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A Geek's Bookshelf: An Investment Strategy for the Long Term

Book Review - Value Averaging: The Safe and Easy Strategy for Higher Investment Returns

Geeks like to read – and not only programming books. Most of us read incessantly. Whether it’s popular science, sci-fi or fantasy, a good thriller or an occasional popular history book or biography, it’s a rare geek who isn’t in love with books. And I am no exception, although I have to confess I am rather an extreme case since my love of books and eclectic tastes borders on the “gentle madness” aka “bibliomania.”

What I am going to do in this regular column is feed my habit by highlighting some of the books I am reading, and (mostly) enjoying. (I will only rarely write negative reviews; it’s a rare book that I “do not put down gently but throw across the room with great force” after all.)

Finally, since I remain involved with Apress (www.apress.com), the publishing company for IT professionals I helped found, is there any potential for a conflict of interest? I don’t think so nor do the kind people at SYS-CON; the type of books I will be reviewing are the books I read “non-professionally” –for fun – in my spare time. It is only these books, rather than professional books, that I will review.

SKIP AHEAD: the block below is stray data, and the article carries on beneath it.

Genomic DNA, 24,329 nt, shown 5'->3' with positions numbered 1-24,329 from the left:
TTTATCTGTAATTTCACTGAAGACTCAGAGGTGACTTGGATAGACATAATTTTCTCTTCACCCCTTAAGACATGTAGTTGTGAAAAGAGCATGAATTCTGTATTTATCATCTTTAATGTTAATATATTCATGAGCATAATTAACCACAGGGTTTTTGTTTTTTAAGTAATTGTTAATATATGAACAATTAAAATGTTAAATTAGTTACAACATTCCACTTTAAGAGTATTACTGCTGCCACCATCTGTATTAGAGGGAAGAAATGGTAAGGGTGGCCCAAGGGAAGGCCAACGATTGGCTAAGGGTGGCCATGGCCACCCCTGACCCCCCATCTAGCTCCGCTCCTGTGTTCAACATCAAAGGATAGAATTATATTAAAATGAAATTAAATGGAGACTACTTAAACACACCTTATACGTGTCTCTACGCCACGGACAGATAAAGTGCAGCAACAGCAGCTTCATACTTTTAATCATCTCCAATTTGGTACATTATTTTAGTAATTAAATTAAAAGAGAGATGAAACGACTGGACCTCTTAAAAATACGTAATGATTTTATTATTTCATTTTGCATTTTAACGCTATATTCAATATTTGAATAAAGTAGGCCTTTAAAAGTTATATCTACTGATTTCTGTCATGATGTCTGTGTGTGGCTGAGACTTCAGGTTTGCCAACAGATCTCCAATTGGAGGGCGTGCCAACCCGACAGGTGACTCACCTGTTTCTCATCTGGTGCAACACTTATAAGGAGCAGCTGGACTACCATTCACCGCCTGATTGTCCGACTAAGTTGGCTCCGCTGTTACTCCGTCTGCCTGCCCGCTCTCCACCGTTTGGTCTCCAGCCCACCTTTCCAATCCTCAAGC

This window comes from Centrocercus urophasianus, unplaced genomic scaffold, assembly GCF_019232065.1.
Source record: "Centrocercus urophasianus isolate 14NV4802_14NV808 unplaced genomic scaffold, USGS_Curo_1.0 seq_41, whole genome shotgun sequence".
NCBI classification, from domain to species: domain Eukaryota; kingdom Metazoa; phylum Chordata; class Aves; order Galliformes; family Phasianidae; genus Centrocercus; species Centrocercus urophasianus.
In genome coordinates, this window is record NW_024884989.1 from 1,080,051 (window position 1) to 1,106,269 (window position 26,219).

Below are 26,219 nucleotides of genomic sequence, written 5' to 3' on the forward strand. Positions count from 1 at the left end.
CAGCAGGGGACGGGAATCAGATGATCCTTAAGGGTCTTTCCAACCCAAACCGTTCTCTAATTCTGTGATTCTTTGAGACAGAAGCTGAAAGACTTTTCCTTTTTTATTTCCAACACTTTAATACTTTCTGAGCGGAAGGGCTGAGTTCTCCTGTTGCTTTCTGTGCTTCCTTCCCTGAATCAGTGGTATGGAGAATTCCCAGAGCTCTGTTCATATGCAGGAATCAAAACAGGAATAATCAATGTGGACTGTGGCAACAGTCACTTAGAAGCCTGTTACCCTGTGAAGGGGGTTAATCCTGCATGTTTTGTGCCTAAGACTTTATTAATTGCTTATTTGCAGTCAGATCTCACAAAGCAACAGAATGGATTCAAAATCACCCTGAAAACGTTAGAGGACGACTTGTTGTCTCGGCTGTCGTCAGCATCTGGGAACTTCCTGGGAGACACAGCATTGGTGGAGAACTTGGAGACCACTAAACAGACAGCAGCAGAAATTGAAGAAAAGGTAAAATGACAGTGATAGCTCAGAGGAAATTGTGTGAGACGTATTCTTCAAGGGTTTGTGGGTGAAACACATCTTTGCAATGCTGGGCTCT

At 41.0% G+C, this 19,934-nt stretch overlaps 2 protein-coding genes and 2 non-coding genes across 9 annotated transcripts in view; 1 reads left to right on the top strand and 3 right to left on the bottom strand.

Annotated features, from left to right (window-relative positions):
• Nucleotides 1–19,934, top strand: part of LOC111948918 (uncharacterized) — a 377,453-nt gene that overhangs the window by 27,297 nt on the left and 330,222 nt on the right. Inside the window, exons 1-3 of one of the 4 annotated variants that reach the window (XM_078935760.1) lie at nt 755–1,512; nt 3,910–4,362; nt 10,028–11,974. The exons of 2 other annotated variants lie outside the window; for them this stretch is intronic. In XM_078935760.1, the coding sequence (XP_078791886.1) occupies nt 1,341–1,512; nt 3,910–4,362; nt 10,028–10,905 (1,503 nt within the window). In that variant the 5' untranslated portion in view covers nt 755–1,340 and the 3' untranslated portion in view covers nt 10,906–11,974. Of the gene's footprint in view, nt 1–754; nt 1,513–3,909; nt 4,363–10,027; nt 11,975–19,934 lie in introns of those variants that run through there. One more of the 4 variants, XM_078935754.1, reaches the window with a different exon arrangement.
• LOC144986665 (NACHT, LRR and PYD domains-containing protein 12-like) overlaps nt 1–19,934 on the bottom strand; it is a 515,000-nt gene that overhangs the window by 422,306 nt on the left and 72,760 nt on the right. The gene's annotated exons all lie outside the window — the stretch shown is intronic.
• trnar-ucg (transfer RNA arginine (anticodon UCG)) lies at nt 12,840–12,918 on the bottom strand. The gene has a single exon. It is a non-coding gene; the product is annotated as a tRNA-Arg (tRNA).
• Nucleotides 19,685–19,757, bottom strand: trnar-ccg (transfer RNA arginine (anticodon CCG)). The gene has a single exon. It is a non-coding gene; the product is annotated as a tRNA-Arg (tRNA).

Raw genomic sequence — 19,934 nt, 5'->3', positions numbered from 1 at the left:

Title: Value Averaging: The Safe and Easy Strategy for Higher Investment Returns
Author: Michael E. Edleson
Publisher: Wiley Investment Classics; Rev Ed edition,(October 27, 2006),ISBN: 0470049774
Price: $19.95

There are 8,909 books listed on Amazon.com with the word “Investing” in the title; there are(!) 27,146 books with the word investment in the title. Without having looked at a representative sample, I can be confident that Sturgeon’s Law applies – I suspect if I sampled enough of them I would find that 90% greatly underestimates the amount of junk in this particular area.  

More Stories By Gary Cornell

Gary Cornell has a PHD in mathematics from Brown University. At various times and among other things he has been a professor, a program director at the National Science Foundation, and a visiting scientist at IBM's Watson Labs. He has written or co-written numerous best-selling and award-winning computer books. Most recently he co-founded Apress (www.apress.com), which under his leadership became one of the largest publishers of books for IT professionals in the world. And he did all this while simultaneously having a truly serious case of the 'gentle madness,' AKA bibliomania.

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